John Culbert ’85. Paralysis: Literature, Travel, and Ethnography in French Modernity (University of Nebraska Press, 2011). Modernity has long been equated with motion, travel, and change, but John argues that the key texts of modernity and postmodernity may be approached through figures and narratives of paralysis. Motion, John contends, is no more defining of modern travel than fixations, resistance, and impasse; concepts and figures of travel must be rethought in this more static light. Focusing on the French and Francophone context, in which paralyzed travel is a persistent motif, he also offers new insights into French critical theory and its often-paradoxical figures of mobility. John teaches at Scripps College and has published articles in numerous journals, including October, Postmodern Culture, Qui Parle, and L’Esprit Créateur.
Andy Couturier ’86. A Different Kind of Luxury: Wisdom for Living the Good Life from the Mountains of Japan (Stonebridge Press, 2009). This book profiles 11 individuals Andy encountered while teaching English in Japan. All had experienced the pressures of Japan’s urban, industrial society, and chose a more self-sustaining and fulfilling lifestyle. Now, as artists, philosophers, and farmers, residing in the mountains of rural Japan, they are surrounded by nature, art, contemplation, delicious food, and an abundance of time. By presenting the journeys of these ordinary—yet exceptional—people, Andy hopes to show how others can live simply, and with respect for community and natural resources. Andy is also the author of Writing Open the Mind: Tapping the Subconscious to Free the Writing and the Writer.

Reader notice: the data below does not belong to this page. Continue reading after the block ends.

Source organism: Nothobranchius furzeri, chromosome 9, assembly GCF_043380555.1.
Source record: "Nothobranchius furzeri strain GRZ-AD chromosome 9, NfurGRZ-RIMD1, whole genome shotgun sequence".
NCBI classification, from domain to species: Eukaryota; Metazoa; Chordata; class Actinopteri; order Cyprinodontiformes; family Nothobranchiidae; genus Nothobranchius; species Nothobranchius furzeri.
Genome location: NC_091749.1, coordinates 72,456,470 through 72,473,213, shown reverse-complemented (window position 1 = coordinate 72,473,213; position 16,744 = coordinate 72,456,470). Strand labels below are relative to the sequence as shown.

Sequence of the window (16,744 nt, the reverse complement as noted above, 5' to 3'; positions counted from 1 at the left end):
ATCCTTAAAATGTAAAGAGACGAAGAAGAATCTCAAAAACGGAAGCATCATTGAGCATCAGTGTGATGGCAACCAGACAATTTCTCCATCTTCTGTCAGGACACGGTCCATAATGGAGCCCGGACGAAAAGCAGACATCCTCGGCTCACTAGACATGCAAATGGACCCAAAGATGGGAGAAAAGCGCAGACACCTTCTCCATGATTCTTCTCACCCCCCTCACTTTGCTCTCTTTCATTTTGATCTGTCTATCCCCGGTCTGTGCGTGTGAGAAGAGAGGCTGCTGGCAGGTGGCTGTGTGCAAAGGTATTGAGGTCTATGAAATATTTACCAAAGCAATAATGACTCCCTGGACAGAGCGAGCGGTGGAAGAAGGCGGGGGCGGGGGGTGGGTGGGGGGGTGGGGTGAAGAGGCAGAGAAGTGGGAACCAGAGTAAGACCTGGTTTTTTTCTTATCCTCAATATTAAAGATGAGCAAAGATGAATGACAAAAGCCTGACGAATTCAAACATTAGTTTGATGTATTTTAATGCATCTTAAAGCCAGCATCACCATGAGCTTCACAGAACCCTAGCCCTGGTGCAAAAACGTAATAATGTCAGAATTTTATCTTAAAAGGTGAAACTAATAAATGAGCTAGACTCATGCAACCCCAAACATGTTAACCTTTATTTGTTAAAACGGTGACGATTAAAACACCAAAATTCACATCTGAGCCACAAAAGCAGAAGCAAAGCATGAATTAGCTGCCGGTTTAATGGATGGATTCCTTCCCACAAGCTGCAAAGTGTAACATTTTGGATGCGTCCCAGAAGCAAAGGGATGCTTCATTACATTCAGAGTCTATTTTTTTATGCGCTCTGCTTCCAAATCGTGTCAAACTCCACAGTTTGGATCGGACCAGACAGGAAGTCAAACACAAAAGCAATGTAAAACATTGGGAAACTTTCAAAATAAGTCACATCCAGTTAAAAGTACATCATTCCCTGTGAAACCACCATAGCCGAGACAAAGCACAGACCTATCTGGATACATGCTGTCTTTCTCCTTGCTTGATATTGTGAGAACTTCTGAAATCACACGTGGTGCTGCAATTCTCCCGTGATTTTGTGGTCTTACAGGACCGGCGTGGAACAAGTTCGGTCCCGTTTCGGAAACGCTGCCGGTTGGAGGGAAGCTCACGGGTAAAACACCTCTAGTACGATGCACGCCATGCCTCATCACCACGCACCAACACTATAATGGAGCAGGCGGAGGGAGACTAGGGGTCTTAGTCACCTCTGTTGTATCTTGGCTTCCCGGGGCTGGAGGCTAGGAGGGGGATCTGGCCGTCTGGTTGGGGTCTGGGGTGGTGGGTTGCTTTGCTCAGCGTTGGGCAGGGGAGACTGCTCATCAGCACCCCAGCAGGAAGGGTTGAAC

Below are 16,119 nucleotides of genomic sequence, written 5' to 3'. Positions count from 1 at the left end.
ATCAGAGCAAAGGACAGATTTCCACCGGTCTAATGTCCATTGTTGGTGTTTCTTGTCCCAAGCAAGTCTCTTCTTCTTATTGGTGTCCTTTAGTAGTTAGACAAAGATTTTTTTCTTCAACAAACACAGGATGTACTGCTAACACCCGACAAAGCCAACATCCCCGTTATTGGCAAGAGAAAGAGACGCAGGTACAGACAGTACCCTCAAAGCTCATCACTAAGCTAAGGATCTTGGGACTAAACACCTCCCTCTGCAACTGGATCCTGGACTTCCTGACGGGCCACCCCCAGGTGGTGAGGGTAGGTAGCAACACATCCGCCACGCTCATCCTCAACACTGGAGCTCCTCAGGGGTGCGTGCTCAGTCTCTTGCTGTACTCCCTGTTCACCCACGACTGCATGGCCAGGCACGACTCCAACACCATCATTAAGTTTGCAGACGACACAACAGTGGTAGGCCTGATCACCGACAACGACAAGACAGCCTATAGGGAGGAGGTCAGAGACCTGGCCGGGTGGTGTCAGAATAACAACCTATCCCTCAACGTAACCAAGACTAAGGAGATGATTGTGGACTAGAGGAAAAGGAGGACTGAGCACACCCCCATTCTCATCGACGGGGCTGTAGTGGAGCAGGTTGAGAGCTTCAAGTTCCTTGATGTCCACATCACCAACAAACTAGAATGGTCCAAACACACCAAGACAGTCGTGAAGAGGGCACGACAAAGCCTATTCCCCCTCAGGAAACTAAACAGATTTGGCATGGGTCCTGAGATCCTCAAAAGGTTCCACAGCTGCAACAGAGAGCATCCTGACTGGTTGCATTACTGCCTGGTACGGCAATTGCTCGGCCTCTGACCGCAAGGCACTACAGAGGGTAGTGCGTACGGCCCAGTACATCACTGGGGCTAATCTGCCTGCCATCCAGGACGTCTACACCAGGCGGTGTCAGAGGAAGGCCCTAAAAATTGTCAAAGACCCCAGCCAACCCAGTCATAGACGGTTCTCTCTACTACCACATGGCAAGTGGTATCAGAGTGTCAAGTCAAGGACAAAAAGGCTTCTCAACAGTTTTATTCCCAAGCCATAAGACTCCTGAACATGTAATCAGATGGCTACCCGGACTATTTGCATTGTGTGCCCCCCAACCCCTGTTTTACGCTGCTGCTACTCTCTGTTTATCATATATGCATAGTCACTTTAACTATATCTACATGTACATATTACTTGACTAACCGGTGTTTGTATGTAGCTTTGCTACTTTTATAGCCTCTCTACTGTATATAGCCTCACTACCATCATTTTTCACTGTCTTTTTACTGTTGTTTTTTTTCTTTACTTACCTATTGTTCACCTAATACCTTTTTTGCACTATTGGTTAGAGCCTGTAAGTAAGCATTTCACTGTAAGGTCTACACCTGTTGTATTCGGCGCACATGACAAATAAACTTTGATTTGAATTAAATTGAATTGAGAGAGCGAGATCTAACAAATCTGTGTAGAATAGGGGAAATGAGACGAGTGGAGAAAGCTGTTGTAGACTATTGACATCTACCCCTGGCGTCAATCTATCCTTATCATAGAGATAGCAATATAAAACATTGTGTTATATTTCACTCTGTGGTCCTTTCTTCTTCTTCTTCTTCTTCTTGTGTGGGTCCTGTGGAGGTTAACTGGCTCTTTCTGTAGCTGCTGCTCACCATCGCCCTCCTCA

Doug Sackman ’90, Ed. A Companion to American Environmental History (Wiley-Blackwell, 2010). Doug edited this book, in which scholars plumb the depths and ascend the heights of the fairly new formation of the historiographic landscape of environmental history. A professor of history at the University of Puget Sound, Doug also wrote the chapter on food and coauthored the one on gender. We noted the publication of his book Wild Men in the June issue of Reed.